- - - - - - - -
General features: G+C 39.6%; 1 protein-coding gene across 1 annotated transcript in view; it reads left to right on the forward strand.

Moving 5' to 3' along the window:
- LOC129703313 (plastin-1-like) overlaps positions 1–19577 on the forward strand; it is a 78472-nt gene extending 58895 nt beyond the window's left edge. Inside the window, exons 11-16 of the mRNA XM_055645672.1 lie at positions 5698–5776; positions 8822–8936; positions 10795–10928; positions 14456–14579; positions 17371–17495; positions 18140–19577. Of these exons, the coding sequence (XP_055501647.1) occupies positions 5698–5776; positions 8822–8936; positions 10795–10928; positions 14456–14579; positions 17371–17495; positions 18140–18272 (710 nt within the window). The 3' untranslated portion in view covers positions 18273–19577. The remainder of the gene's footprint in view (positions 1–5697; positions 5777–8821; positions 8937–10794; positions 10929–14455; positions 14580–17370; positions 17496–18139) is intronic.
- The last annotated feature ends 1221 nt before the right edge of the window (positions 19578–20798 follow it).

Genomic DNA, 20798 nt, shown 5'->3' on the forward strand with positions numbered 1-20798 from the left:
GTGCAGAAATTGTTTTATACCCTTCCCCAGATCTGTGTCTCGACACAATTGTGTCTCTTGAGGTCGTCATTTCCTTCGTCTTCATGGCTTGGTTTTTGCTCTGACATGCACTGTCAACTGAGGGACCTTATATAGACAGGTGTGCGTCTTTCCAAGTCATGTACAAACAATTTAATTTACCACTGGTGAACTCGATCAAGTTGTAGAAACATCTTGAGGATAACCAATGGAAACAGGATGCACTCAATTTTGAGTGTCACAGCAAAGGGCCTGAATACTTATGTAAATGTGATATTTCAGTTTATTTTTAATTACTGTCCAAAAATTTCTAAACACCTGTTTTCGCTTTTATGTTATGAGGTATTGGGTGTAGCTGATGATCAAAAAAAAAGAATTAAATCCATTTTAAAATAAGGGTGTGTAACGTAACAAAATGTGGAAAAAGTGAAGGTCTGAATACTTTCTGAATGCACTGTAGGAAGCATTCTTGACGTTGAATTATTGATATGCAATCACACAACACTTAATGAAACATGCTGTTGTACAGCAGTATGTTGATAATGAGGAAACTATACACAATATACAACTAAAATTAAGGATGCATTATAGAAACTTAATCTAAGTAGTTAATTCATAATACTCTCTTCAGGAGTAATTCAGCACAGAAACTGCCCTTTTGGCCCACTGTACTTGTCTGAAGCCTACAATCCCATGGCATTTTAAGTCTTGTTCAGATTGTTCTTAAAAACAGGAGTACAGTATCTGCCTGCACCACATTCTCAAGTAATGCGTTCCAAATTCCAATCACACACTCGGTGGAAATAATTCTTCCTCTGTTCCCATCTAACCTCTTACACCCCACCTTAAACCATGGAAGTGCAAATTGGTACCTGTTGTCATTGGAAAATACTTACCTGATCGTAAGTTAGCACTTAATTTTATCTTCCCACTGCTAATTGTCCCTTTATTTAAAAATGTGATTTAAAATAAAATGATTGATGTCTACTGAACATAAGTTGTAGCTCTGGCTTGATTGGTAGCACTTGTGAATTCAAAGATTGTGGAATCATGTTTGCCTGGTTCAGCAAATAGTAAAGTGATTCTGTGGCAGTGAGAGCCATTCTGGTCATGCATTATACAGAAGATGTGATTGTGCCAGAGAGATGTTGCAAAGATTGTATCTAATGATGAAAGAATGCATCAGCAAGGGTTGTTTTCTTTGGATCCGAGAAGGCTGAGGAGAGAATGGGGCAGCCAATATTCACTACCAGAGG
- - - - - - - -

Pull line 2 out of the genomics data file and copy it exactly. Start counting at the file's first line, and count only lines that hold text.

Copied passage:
Moving 5' to 3' along the window: